When I walked into the house he said to me 'I just got off the phone with Bob'. There was never a question of which Bob he was referring to. After trying to reach Dylan for almost year, Al finally got through to him. God only knows what they talked about but Bob agreed to send Al $5,000. Then he said, 'you've been so good to me, I want to take you on a vacation. Let's drive cross country'.

Al in Zion Park, Utah, 1980 - Photo by Zoe Artemis -

This was my first cross country trip and it made perfect sense that it was with Al Aronowitz. When we arrived at the Grand Canyon we were both pretty taken aback by its power. It was too overwhelmingly beautiful-mystical and we were both moved to tears. We drove on to Zion Park in Utah which was heavenly as well. We didn't drive all the way to the west coast, and on the way back to DC we stopped in Las Vegas for a few days. Al gambled and lost most of the money Bob had sent him. I loathed Las Vegas. It screamed Americana, vulgarity and self-loathing.

A month after we returned I lost my job at the White House. President Carter, the fiscal conservative, was cutting back on the White House staff. Now that I was collecting unemployment, I told Al I could no longer support him or his drug habit and that he had to contribute financially or get out. So he began selling pot to some of the White House staff and to government workers. I began taking yoga and meditation classes at a Sikh Ashram in the Dupont circle area. Al was growing increasingly jealous of the time I spent at the ashram and accused me of having an affair with the yoga teacher, Guru Jot Singh. It wasn't true, of course. I was just so happy to be part of a spiritual community and felt really content for the first time in my life. Al was in a bad way emotionally and mentally. He needed help, but there was nothing more I could do for him. I had to save myself, and so I moved out and got a small apartment near the ashram. Al & I remained friends and six months later I moved to California and moved into the ashram there.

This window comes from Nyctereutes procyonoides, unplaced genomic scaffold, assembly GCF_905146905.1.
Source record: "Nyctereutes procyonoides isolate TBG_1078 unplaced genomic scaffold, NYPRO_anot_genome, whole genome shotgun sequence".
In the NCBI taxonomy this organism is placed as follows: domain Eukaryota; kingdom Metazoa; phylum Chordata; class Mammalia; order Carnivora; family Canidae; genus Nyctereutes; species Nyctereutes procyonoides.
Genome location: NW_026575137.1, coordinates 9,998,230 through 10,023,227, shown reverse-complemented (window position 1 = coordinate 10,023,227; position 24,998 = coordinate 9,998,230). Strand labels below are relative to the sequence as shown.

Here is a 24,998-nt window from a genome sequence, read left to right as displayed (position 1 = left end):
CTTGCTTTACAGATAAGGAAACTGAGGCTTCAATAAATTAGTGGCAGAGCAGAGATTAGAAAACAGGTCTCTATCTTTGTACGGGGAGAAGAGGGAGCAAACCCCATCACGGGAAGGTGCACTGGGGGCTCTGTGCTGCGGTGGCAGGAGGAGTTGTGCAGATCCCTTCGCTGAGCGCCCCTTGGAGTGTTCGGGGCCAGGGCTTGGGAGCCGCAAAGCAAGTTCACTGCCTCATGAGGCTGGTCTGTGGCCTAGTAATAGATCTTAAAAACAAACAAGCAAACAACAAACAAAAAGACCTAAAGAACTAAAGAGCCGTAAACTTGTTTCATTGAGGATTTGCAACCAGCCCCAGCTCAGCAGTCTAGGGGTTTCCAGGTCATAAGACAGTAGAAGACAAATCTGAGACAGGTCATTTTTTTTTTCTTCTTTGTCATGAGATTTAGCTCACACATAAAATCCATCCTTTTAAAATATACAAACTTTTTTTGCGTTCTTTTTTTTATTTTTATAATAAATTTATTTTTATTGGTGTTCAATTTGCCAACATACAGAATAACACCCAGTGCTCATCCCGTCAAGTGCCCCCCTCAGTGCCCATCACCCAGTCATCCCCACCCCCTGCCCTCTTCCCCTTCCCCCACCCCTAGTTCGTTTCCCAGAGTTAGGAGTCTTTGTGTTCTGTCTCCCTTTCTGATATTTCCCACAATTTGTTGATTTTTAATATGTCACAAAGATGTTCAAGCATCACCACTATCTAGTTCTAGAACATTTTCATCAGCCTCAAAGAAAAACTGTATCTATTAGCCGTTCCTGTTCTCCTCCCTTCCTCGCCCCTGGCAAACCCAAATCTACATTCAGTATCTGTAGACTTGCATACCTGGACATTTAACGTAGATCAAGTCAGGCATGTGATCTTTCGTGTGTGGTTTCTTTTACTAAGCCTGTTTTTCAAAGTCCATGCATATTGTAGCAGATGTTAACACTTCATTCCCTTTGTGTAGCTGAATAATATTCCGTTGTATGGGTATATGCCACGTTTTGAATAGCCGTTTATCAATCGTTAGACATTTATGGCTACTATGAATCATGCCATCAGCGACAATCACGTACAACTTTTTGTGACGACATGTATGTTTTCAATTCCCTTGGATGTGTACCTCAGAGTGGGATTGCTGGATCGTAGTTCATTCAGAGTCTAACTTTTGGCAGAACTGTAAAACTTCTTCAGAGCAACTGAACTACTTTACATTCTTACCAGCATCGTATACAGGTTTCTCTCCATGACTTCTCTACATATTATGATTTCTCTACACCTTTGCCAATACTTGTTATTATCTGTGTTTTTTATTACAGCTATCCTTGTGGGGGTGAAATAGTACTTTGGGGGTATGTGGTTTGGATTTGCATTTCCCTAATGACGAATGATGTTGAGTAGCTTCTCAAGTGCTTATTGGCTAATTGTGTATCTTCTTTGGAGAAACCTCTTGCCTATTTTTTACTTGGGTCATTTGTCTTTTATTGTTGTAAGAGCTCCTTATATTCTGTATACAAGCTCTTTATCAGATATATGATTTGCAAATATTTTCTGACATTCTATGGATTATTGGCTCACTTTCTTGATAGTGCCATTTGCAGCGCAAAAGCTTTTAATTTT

Throughout the years Al and I kept in touch and I saw him again at the Kerouac Tribute in Boulder Colorado in the early 1982. Everyone was there. It was an incredible celebration of Beatness and I met many of my heros and characters of interest. Al introduced me to Allen Ginsberg, Peter Orlovsky, Michael McClure, Anne Waldman and William Burroughs. I made a lovely connection with Herbert Huncke, who introduced me to David Amram when we got back to New York. Over the next few years I visited Al in Bearsville where he was living, and renting a place from Al Grossman. Al was spiraling out of control on coke and I eventually I dropped out of his life.